Amazon Web Services (AWS), Microsoft, and Google, whom Gartner often describes as the “hyperscale vendors”, still dominate the cloud infrastructure market. AWS continues to lead the pack with over 30% worldwide market share, while Microsoft and Google grew more than 100% in Q2 2016, according to a recent report released by Synergy Research Group.
Companies and developers primarily use these vendors for three types of services: IaaS, PaaS and Hosted Private Cloud. Companies who actively plan their long-term cloud strategy should take into consideration various factors including scalability, availability, performance, cost, and future innovation. Ultimately, they should select the cloud(s) that is (are) the best fit for their use cases.
Today, I’m going to take a closer look at AWS. Beyond some of its core benefits of being cost-effective, scalable and feature rich, AWS has a couple of other characteristics that make it a strong option in the cloud market.
First of all, AWS was born out of the philosophy of “virtuous cycle” and it works like this: The cycle starts with getting customers. Increasing the number of customers leads to an ability to add more servers and features. The more servers and features AWS adds, the greater the economies of scale they enjoy, enabling them to offer customers lower prices and more robust enterprise-scale features. Lower prices and better enterprise-grade features results nets them more customers and so on.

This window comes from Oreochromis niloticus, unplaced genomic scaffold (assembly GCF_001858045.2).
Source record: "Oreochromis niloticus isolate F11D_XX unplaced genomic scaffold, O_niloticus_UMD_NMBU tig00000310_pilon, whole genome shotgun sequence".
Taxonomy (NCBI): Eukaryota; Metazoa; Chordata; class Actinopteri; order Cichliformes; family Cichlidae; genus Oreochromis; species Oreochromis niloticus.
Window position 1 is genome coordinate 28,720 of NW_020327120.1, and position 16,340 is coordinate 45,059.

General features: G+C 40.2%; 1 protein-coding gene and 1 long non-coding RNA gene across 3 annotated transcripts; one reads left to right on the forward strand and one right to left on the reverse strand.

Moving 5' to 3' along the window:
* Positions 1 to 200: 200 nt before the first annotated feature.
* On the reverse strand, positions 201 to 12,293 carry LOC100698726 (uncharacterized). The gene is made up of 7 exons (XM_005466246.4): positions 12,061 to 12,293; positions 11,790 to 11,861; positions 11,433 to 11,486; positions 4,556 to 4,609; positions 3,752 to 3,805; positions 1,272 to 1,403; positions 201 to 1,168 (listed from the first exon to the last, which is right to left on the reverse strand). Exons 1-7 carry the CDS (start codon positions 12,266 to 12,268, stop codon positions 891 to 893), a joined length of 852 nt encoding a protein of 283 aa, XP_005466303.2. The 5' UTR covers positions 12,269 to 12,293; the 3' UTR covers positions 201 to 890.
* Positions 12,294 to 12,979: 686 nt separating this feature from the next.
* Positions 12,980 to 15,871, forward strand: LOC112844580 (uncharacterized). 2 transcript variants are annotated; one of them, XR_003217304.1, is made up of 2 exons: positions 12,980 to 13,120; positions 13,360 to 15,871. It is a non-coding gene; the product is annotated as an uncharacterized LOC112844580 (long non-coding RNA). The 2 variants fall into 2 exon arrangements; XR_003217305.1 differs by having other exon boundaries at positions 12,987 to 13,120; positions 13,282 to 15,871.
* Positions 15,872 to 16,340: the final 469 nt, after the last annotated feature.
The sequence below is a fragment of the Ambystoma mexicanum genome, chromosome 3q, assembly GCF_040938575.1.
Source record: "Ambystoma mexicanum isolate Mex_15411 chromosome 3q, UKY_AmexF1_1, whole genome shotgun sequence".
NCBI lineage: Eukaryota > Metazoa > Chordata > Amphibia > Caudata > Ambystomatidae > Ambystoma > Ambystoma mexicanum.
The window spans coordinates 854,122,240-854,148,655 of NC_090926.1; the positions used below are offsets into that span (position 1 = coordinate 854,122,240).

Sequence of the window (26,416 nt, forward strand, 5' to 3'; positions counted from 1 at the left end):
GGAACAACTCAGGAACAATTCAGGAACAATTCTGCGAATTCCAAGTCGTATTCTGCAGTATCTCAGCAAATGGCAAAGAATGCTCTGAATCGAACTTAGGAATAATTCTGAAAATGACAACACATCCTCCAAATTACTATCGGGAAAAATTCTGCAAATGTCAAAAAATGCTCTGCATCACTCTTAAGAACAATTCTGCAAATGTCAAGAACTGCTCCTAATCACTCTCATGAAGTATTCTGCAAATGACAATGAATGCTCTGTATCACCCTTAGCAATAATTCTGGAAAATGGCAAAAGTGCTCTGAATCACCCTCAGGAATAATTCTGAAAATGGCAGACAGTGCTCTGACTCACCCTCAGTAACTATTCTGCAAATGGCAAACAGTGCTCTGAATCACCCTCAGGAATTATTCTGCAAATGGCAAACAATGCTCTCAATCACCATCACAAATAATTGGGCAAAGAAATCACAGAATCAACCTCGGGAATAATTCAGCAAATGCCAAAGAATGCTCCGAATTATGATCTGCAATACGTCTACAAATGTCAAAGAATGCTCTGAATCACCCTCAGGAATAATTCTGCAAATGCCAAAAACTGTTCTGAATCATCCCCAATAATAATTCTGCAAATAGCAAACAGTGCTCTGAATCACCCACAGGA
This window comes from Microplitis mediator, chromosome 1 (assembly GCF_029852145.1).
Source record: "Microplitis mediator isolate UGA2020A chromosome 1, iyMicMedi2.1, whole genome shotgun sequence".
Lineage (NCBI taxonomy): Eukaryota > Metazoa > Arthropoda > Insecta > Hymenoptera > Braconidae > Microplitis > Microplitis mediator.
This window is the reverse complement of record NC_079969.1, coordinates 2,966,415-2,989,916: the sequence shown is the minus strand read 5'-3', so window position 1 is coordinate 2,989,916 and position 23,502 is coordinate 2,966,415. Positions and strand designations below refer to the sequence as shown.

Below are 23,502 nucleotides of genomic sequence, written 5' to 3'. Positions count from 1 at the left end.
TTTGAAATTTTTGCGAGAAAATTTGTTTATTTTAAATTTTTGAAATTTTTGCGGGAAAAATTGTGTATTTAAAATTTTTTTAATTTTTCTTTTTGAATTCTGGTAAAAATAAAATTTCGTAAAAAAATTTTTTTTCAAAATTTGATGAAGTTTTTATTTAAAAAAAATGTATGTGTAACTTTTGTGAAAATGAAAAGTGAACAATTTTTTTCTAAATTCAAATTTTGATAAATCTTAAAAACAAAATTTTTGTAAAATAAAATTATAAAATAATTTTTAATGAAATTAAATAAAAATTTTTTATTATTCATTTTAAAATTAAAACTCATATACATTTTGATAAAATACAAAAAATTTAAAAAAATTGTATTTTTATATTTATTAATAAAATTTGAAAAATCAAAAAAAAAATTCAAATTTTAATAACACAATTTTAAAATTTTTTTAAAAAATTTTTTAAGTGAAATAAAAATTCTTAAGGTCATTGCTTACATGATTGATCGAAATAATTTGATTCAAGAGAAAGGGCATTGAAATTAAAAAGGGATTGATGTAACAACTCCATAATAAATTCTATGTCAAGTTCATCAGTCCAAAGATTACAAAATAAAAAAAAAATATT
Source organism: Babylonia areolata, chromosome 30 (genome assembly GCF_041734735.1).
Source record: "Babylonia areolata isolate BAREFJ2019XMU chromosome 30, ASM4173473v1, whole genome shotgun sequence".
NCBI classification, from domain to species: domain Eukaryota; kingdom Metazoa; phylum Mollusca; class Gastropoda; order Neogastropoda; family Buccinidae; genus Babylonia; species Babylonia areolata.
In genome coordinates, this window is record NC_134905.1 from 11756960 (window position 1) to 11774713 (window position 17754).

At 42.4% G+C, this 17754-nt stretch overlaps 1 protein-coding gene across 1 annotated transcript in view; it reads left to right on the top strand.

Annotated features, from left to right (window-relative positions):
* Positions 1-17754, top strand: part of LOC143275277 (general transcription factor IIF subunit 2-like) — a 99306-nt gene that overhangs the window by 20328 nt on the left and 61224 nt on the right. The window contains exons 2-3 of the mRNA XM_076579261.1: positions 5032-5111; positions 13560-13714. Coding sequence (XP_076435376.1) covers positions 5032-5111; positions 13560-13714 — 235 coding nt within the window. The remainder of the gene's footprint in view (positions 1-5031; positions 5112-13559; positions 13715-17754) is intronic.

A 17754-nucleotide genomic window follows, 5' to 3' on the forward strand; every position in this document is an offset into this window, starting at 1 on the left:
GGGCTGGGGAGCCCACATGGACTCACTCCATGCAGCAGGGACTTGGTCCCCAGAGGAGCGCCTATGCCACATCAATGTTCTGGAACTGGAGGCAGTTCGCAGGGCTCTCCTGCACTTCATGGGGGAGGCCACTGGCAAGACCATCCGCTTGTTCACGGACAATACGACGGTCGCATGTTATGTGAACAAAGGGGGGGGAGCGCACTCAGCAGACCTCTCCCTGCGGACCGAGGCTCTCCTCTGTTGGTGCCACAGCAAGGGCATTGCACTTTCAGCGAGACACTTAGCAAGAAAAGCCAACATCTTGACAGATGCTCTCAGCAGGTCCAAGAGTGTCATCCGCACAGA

The virtuous cycle has proven successful. Thus far, AWS has secured more than 1 million users including Netflix, Unilever, Xiaomi, and Airbnb, according to a letter to shareholders from Amazon CEO, Jeff Bezos. This massive customer base gives AWS better insights than almost any vendor into how customers use cloud service at scale. AWS, therefore, has far better ability to build solutions ahead of the market.
The second interesting aspect worth noting about AWS is their ability to innovate beyond just compute and storage, and build a set of full-featured platform services. Back in 2006, AWS first started as an infrastructure platform to enable developers to test and build cool new apps. Over the years, AWS has evolved into a platform for databases, developer tools, IoT and analytics. Some of these recent innovations involve Docker, Redshift, DynamoDB, Aurora, Lambda, etc.
AWS has also been aggressively building out its partner ecosystems. For instance, Salesforce recently selected AWS as its preferred public cloud provider. These data points, considered together, should put AWS on any company’s short list of vendors for supporting their long-term cloud strategy.
Talend chose AWS as one of our main integration cloud platforms, and went all in with AWS this year, getting elevated to an Advanced Technology Partner for Big Data.
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